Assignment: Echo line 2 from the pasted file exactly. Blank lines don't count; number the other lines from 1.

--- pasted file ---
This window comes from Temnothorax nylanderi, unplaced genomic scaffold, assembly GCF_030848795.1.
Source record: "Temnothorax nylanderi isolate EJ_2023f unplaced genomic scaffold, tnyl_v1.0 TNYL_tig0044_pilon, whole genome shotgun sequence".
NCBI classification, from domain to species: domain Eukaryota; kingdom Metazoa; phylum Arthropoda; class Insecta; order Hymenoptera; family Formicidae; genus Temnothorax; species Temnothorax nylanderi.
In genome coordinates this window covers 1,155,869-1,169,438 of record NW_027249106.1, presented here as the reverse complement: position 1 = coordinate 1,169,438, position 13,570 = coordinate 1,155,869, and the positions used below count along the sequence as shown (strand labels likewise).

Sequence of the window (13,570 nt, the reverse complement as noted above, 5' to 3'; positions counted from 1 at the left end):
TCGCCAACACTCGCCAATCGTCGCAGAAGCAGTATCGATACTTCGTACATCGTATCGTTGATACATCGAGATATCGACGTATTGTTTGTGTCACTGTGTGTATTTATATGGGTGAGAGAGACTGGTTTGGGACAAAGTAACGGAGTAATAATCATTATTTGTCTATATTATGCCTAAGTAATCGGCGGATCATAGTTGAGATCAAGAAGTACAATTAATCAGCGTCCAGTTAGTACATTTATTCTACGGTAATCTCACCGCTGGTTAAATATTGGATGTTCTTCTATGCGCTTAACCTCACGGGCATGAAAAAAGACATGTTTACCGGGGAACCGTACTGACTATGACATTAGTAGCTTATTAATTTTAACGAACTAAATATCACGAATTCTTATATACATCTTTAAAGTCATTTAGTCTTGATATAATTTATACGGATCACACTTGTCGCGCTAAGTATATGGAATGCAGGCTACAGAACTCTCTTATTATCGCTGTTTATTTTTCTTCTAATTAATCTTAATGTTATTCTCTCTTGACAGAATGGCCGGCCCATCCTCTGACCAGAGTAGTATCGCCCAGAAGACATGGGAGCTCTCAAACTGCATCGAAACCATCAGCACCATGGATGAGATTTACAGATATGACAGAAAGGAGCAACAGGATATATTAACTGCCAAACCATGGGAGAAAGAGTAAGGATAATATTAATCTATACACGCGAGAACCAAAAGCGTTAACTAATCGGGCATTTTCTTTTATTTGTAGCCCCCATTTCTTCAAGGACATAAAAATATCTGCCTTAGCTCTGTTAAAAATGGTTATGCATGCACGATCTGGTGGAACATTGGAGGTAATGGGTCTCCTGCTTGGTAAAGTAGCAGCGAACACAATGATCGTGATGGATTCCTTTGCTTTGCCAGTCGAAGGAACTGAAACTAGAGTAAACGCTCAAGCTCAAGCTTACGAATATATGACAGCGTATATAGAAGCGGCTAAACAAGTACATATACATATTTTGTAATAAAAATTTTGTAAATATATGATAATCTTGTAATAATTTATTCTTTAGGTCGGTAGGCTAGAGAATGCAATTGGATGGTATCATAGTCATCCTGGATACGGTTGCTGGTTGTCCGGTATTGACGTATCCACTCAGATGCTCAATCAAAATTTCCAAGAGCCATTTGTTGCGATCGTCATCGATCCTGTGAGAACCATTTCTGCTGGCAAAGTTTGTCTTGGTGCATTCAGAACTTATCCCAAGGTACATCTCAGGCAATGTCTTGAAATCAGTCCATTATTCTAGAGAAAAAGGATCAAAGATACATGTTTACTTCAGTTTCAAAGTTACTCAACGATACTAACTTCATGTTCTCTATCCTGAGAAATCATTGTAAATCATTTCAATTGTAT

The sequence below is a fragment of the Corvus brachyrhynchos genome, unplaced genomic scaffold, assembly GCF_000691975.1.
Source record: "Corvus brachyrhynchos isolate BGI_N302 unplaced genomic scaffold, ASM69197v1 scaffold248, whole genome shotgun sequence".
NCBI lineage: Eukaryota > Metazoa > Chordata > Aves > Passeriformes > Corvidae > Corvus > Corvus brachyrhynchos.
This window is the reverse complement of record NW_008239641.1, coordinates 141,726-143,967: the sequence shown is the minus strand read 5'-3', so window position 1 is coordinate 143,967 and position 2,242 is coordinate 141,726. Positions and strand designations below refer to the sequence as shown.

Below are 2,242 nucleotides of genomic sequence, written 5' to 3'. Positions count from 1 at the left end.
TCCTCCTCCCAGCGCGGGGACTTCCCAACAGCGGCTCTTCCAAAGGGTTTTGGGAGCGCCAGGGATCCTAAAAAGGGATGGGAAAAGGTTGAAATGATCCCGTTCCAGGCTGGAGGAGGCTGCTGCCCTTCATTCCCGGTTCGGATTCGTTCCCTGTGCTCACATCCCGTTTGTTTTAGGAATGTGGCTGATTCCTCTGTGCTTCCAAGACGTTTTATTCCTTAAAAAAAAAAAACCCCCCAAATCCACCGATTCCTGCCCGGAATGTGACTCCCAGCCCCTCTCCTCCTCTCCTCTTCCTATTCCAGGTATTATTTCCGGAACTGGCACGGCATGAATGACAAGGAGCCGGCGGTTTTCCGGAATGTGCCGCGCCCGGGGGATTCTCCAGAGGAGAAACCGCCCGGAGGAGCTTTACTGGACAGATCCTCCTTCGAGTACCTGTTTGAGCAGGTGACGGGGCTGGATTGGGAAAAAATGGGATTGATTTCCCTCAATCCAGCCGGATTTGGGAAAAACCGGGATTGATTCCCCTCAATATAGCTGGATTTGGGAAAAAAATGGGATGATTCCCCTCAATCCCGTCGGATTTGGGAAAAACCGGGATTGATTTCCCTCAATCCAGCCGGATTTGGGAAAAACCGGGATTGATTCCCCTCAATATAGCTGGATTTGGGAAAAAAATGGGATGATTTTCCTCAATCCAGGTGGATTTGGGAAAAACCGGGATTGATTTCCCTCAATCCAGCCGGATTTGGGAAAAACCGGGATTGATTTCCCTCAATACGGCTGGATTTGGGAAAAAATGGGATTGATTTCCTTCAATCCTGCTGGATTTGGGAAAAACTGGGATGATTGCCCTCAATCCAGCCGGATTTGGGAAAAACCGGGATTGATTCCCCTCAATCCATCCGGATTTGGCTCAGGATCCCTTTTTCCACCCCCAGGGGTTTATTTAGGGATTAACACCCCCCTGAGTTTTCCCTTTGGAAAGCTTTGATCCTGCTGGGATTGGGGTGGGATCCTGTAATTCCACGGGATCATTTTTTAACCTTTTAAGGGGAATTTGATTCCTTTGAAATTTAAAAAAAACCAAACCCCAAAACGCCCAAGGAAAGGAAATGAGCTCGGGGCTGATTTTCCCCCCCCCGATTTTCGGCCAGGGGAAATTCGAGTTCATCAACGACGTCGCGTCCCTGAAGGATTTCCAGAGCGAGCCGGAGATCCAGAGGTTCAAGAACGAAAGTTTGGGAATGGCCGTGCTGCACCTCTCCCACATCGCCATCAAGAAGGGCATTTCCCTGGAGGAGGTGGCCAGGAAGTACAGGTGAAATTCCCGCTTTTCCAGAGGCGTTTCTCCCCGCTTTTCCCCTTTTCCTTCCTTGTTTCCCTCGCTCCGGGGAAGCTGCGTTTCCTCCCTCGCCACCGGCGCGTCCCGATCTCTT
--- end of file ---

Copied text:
Source record: "Temnothorax nylanderi isolate EJ_2023f unplaced genomic scaffold, tnyl_v1.0 TNYL_tig0044_pilon, whole genome shotgun sequence".